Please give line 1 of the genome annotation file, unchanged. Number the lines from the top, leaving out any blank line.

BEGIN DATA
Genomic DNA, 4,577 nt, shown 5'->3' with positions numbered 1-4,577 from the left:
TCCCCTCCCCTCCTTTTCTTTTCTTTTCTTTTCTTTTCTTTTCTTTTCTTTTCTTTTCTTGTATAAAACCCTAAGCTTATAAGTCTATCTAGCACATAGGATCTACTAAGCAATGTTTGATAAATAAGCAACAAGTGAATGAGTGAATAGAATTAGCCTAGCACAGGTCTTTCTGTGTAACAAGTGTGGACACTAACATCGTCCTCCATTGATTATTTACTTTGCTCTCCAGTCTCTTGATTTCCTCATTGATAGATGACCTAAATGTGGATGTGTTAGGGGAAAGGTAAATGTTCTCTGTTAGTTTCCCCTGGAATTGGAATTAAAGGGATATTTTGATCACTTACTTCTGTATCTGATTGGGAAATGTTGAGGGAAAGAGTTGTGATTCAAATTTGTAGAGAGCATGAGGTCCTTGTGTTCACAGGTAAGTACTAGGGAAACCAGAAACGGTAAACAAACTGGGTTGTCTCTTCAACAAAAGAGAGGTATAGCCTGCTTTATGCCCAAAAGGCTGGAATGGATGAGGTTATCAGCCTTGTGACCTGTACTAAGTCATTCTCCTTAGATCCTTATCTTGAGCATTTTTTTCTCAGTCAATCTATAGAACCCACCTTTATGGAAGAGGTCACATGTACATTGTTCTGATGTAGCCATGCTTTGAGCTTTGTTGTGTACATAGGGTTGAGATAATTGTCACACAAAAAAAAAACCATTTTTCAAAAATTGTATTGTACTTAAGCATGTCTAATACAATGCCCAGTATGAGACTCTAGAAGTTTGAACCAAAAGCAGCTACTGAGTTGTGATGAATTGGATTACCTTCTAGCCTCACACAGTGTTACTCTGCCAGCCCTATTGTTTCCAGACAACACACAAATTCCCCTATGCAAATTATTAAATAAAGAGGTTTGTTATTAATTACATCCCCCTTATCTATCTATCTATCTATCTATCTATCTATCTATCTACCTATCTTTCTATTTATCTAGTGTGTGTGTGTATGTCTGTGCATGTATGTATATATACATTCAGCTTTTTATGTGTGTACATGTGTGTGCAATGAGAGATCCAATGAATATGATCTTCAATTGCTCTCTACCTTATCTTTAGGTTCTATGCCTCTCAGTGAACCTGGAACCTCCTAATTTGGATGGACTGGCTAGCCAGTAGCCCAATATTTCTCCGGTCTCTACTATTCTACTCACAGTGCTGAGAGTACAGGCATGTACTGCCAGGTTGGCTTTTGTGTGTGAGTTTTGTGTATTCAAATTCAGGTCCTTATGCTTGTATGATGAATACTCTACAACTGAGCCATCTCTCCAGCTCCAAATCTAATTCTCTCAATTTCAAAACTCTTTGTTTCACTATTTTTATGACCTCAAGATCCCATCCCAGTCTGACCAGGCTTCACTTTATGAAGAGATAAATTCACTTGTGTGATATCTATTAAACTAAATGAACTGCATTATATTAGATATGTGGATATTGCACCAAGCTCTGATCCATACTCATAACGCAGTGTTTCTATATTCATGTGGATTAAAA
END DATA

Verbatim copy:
Genomic DNA, 4,577 nt, shown 5'->3' with positions numbered 1-4,577 from the left: